The state's health minister has slammed South West Coast MP Roma Britnell after she claimed funds had been cut to a local health service.
In a statement released to media, Ms Britnell claimed Health Minister Jenny Mikakos: "confirmed that funding for all of Victoria's 28 Primary Care Partnerships has been abolished, including that of South West Primary Care Partnership."
Ms Britnell said Labor had "taken a scalpel" to the health service and had let the community down.
"In addition to concerns about these community programs being axed, what will happen to the local jobs for those who provide these vital services?" Ms Britnell said.
"Health prevention is often the first step to tackling some of Victoria's serious health challenges, yet Daniel Andrews has decided to cut funding to this crucial area of need.
"South West Primary Care Partnership has had a particular focus on suicide prevention - when we have such a crisis in this space its unfathomable the Labor Government is cutting funding.
"These vital services are important to our region and we need to make it clear we won't stand for these cuts."
But a spokesman for the Health Minister said it was 'categorically untrue' that there have been any cuts to health and said there have been none whatsoever.
"No decisions have been made about primary care partnerships," he said.
"We've always said that we're looking across the board to ensure every tax payer dollar is invested in priority areas including delivering high quality health services for all Victorians.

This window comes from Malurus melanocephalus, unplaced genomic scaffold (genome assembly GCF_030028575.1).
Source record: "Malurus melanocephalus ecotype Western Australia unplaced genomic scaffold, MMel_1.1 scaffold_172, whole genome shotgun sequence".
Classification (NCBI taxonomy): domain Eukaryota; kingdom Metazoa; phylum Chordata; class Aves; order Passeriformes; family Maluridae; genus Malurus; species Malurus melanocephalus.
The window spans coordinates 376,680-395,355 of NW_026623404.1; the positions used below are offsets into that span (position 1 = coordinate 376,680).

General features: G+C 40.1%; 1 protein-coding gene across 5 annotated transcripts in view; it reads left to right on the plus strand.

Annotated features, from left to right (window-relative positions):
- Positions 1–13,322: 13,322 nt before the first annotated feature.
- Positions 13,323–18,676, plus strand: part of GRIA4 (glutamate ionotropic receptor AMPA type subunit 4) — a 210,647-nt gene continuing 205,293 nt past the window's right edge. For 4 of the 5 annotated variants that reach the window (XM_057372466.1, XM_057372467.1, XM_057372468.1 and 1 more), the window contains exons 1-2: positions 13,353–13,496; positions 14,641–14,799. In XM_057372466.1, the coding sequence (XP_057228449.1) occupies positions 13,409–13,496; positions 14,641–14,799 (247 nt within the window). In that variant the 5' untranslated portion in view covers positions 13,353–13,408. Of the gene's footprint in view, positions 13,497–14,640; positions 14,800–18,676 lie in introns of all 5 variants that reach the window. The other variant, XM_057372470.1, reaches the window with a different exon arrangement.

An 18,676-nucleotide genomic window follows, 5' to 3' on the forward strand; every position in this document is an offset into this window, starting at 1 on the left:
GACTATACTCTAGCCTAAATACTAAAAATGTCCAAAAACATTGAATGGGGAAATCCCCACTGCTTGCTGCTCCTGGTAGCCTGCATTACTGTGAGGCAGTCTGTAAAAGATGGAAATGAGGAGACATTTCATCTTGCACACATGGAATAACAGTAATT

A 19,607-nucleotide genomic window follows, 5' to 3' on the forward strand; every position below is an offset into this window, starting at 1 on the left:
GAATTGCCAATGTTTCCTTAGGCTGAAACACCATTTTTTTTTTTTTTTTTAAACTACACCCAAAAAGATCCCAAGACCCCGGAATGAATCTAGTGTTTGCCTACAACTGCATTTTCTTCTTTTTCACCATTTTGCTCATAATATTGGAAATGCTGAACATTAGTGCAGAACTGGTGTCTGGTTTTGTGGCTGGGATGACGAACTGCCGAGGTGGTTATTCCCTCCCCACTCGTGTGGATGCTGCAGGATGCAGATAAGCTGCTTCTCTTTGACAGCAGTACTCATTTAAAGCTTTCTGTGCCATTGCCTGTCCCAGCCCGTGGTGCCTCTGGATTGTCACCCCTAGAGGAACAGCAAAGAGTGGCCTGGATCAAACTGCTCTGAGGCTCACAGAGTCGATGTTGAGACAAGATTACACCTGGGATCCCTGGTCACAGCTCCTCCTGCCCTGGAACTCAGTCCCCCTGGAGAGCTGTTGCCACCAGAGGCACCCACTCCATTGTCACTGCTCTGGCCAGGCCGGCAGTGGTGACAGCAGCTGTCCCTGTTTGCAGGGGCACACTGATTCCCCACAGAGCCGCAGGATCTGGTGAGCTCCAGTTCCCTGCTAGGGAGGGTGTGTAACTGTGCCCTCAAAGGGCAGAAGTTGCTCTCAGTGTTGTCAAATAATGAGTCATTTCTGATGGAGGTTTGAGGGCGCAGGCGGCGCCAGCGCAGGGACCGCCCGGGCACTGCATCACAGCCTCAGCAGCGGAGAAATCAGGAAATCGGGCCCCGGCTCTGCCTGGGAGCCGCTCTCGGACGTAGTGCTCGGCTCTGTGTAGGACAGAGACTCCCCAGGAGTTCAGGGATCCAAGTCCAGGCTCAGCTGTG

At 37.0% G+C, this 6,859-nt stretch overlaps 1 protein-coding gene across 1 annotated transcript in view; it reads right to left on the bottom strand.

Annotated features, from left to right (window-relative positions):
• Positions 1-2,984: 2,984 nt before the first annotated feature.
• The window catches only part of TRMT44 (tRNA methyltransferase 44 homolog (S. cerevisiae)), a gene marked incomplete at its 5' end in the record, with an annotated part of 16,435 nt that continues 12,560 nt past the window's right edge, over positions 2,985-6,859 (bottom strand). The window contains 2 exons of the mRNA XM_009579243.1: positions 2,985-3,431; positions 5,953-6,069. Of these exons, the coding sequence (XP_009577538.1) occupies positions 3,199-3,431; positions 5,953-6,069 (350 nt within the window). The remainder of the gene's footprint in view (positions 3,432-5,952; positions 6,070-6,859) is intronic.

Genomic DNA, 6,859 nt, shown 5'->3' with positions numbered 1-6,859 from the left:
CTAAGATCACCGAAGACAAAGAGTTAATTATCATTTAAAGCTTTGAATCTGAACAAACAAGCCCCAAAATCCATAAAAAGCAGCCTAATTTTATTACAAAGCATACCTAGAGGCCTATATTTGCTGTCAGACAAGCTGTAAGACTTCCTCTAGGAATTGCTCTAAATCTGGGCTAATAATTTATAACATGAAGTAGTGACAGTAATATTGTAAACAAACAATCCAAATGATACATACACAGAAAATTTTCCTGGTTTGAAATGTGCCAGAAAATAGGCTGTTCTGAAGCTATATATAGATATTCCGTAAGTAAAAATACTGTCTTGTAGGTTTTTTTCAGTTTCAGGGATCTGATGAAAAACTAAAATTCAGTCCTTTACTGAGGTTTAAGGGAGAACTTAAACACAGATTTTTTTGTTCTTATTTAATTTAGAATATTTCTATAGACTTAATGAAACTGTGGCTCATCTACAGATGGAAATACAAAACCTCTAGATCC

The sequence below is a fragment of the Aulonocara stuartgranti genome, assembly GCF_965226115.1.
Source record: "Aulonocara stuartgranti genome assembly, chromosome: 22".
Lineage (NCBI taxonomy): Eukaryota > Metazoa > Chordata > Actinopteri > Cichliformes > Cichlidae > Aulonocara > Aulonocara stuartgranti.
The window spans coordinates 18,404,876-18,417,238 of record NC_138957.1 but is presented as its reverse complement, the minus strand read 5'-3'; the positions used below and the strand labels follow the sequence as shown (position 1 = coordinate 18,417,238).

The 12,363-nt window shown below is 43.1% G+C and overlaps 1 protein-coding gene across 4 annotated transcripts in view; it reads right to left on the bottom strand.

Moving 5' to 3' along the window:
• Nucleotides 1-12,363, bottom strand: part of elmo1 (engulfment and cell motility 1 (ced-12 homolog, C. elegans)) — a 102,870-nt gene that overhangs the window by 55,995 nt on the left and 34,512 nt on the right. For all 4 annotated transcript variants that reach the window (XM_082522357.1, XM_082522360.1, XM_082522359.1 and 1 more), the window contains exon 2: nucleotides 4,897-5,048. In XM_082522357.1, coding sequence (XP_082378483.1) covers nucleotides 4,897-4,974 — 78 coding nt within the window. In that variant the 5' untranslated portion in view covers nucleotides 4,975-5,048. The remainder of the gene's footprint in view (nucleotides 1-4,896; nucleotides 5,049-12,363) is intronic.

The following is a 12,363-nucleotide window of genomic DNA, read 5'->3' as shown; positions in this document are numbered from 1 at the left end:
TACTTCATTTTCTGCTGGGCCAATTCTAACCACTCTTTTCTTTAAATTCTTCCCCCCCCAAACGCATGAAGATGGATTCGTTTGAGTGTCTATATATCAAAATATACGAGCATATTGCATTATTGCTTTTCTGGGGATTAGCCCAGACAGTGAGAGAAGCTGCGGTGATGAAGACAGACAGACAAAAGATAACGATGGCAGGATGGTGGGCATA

"We're providing record funding to our hospitals across the state, so now is the time to have a good look at what we could be doing better.
"We're investing a record $2.5 billion in this year's Budget for our hospitals - nearly 40 per cent more than the Liberals' last Budget - and we're getting on with the job of delivering our $3.8 billion pipeline of hospital projects."
Victorian PCP chair Kevin Feeney said they had been left in the dark about funding.
"These conflicting statements reflect how the sector is feeling, there's a great deal of uncertainty," Mr Feeney said.
"Instead of being funded for a three-year cycle we were told we would be funded until December this year while a review was done.
"We welcome a review, we want that to be done, but what we want is certainty."
Mr Feeney said PCP usually receive $5 million from the state government, which is then distributed across the state.
"When you only get a six month extension, and the review hasn't occurred yet and we're now in September... We're really keen to get clarity and commitment," he said.
The South West Primary Care Partnership (SWPCP) is a voluntary alliance of community and health service agencies, incorporating Corangamite, Moyne and Warrnambool.
SWPCP works with member agencies and the community to identify, prioritise, and deliver evidence based solutions that address complex health and well-being issues.
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